Understanding the current state and condition of Australian soils requires an appreciation of their diversity and their ability to support different forms of land use. It also requires an appreciation of human impacts, not only in recent years and decades, but also on longer timescales of centuries and millennia. This is because the impact of land-use change is long-lasting, soil formation is very slow, and remediation can take decades. Most states and territories now explicitly include a section on soil in their own SoE and NRM report cards. However, there is currently no standard set of indicators for monitoring soil condition, and each jurisdiction uses its own set. The ratings, symbols and reporting regions used are not standardised either between states and territories or with the Australian Government.
The environmental baseline adopted throughout much of SoE 2011 was the international pre–industrial revolution baseline (1750). However, for soil, this is problematic because there is limited evidence about the soil’s physical, chemical and biological condition at that time, although there is an understanding of soil changes associated with land clearing, and conversion to land uses such as agriculture and forestry. Most assessments of soil change presented here relate to the condition in the 2011 assessment, unless otherwise stated.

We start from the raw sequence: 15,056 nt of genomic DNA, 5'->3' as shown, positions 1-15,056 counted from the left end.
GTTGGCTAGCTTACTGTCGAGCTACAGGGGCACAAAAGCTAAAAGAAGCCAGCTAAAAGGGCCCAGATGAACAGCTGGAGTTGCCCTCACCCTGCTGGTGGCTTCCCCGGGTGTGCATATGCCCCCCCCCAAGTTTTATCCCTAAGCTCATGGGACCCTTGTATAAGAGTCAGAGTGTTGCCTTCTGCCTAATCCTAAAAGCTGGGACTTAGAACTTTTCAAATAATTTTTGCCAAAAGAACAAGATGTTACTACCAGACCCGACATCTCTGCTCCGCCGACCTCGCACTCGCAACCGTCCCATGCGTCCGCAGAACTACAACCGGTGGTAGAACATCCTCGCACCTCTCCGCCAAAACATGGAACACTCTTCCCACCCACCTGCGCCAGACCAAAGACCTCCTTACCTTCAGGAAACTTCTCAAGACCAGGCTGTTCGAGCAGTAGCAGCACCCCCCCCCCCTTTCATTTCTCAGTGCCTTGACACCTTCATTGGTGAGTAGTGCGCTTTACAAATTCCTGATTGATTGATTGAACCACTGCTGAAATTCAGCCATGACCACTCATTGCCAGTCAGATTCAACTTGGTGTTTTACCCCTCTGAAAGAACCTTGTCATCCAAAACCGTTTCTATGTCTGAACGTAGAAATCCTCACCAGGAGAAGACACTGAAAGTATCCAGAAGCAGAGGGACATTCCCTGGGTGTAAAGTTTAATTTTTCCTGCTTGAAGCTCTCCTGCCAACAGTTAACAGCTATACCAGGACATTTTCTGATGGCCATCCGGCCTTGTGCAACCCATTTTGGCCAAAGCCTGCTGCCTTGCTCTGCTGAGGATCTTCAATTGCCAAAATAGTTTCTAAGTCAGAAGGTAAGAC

A new generation of large-scale soil mapping (see Box LAN9) will inform national mapping and monitoring of carbon, biodiversity, agricultural impact and ecosystem functions in general.